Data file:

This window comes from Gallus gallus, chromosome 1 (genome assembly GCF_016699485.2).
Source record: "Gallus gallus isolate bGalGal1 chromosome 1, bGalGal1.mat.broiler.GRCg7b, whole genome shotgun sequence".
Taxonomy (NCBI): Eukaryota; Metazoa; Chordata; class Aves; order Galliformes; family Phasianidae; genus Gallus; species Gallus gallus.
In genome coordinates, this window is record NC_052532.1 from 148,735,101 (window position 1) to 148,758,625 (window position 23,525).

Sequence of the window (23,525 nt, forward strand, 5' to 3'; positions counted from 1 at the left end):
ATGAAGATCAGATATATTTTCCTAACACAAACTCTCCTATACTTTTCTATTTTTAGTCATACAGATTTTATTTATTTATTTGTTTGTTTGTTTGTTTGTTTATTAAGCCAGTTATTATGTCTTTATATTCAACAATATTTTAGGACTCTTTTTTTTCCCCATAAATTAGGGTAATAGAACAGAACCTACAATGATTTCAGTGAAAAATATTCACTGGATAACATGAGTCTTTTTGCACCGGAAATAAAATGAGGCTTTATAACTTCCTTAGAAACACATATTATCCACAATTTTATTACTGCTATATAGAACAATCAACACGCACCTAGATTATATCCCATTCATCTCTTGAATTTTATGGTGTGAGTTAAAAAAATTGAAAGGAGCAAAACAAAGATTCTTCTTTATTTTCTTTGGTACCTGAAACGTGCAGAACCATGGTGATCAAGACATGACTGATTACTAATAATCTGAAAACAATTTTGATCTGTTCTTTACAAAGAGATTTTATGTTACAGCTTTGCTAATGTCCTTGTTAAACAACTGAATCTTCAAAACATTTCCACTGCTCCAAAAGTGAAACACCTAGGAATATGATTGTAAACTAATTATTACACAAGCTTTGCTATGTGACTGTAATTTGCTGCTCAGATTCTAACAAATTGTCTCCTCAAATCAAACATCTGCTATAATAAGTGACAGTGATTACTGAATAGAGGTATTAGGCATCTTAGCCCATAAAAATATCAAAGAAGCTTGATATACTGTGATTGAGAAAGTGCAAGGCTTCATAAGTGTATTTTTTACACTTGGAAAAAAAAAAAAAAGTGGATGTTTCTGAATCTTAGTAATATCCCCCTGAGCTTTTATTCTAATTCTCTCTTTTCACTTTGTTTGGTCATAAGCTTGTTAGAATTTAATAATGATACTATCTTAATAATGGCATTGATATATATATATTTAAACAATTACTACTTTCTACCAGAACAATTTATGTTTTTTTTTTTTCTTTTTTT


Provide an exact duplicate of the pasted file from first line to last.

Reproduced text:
This window comes from Gallus gallus, chromosome 1 (genome assembly GCF_016699485.2).
Source record: "Gallus gallus isolate bGalGal1 chromosome 1, bGalGal1.mat.broiler.GRCg7b, whole genome shotgun sequence".
Taxonomy (NCBI): Eukaryota; Metazoa; Chordata; class Aves; order Galliformes; family Phasianidae; genus Gallus; species Gallus gallus.
In genome coordinates, this window is record NC_052532.1 from 148,735,101 (window position 1) to 148,758,625 (window position 23,525).

Sequence of the window (23,525 nt, forward strand, 5' to 3'; positions counted from 1 at the left end):
ATGAAGATCAGATATATTTTCCTAACACAAACTCTCCTATACTTTTCTATTTTTAGTCATACAGATTTTATTTATTTATTTGTTTGTTTGTTTGTTTGTTTATTAAGCCAGTTATTATGTCTTTATATTCAACAATATTTTAGGACTCTTTTTTTTCCCCATAAATTAGGGTAATAGAACAGAACCTACAATGATTTCAGTGAAAAATATTCACTGGATAACATGAGTCTTTTTGCACCGGAAATAAAATGAGGCTTTATAACTTCCTTAGAAACACATATTATCCACAATTTTATTACTGCTATATAGAACAATCAACACGCACCTAGATTATATCCCATTCATCTCTTGAATTTTATGGTGTGAGTTAAAAAAATTGAAAGGAGCAAAACAAAGATTCTTCTTTATTTTCTTTGGTACCTGAAACGTGCAGAACCATGGTGATCAAGACATGACTGATTACTAATAATCTGAAAACAATTTTGATCTGTTCTTTACAAAGAGATTTTATGTTACAGCTTTGCTAATGTCCTTGTTAAACAACTGAATCTTCAAAACATTTCCACTGCTCCAAAAGTGAAACACCTAGGAATATGATTGTAAACTAATTATTACACAAGCTTTGCTATGTGACTGTAATTTGCTGCTCAGATTCTAACAAATTGTCTCCTCAAATCAAACATCTGCTATAATAAGTGACAGTGATTACTGAATAGAGGTATTAGGCATCTTAGCCCATAAAAATATCAAAGAAGCTTGATATACTGTGATTGAGAAAGTGCAAGGCTTCATAAGTGTATTTTTTACACTTGGAAAAAAAAAAAAAAGTGGATGTTTCTGAATCTTAGTAATATCCCCCTGAGCTTTTATTCTAATTCTCTCTTTTCACTTTGTTTGGTCATAAGCTTGTTAGAATTTAATAATGATACTATCTTAATAATGGCATTGATATATATATATTTAAACAATTACTACTTTCTACCAGAACAATTTATGTTTTTTTTTTTTCTTTTTTT